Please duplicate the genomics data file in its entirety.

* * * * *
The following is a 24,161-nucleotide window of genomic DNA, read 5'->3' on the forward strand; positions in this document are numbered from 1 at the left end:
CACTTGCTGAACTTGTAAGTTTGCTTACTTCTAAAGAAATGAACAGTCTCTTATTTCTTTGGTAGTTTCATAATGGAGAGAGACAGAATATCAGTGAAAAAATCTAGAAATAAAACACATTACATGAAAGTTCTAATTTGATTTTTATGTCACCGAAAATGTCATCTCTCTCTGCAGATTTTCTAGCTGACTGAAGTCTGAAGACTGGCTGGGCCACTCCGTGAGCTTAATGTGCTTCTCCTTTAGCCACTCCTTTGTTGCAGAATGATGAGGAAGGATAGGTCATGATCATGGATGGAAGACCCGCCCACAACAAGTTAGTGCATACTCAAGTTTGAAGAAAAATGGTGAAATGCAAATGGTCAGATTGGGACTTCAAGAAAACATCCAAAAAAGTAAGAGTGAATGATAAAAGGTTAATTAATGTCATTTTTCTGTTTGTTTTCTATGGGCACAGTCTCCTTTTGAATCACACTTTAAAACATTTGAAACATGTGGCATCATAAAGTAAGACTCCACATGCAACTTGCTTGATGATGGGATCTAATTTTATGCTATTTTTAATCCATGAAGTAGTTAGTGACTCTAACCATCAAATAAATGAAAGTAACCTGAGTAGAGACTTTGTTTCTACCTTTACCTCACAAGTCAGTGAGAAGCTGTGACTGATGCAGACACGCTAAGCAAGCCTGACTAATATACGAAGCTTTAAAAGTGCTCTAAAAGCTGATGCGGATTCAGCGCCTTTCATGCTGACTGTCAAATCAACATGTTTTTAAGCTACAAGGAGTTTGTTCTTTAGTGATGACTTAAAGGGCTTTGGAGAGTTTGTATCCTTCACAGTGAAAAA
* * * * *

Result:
The following is a 24,161-nucleotide window of genomic DNA, read 5'->3' on the forward strand; positions in this document are numbered from 1 at the left end:
CACTTGCTGAACTTGTAAGTTTGCTTACTTCTAAAGAAATGAACAGTCTCTTATTTCTTTGGTAGTTTCATAATGGAGAGAGACAGAATATCAGTGAAAAAATCTAGAAATAAAACACATTACATGAAAGTTCTAATTTGATTTTTATGTCACCGAAAATGTCATCTCTCTCTGCAGATTTTCTAGCTGACTGAAGTCTGAAGACTGGCTGGGCCACTCCGTGAGCTTAATGTGCTTCTCCTTTAGCCACTCCTTTGTTGCAGAATGATGAGGAAGGATAGGTCATGATCATGGATGGAAGACCCGCCCACAACAAGTTAGTGCATACTCAAGTTTGAAGAAAAATGGTGAAATGCAAATGGTCAGATTGGGACTTCAAGAAAACATCCAAAAAAGTAAGAGTGAATGATAAAAGGTTAATTAATGTCATTTTTCTGTTTGTTTTCTATGGGCACAGTCTCCTTTTGAATCACACTTTAAAACATTTGAAACATGTGGCATCATAAAGTAAGACTCCACATGCAACTTGCTTGATGATGGGATCTAATTTTATGCTATTTTTAATCCATGAAGTAGTTAGTGACTCTAACCATCAAATAAATGAAAGTAACCTGAGTAGAGACTTTGTTTCTACCTTTACCTCACAAGTCAGTGAGAAGCTGTGACTGATGCAGACACGCTAAGCAAGCCTGACTAATATACGAAGCTTTAAAAGTGCTCTAAAAGCTGATGCGGATTCAGCGCCTTTCATGCTGACTGTCAAATCAACATGTTTTTAAGCTACAAGGAGTTTGTTCTTTAGTGATGACTTAAAGGGCTTTGGAGAGTTTGTATCCTTCACAGTGAAAAA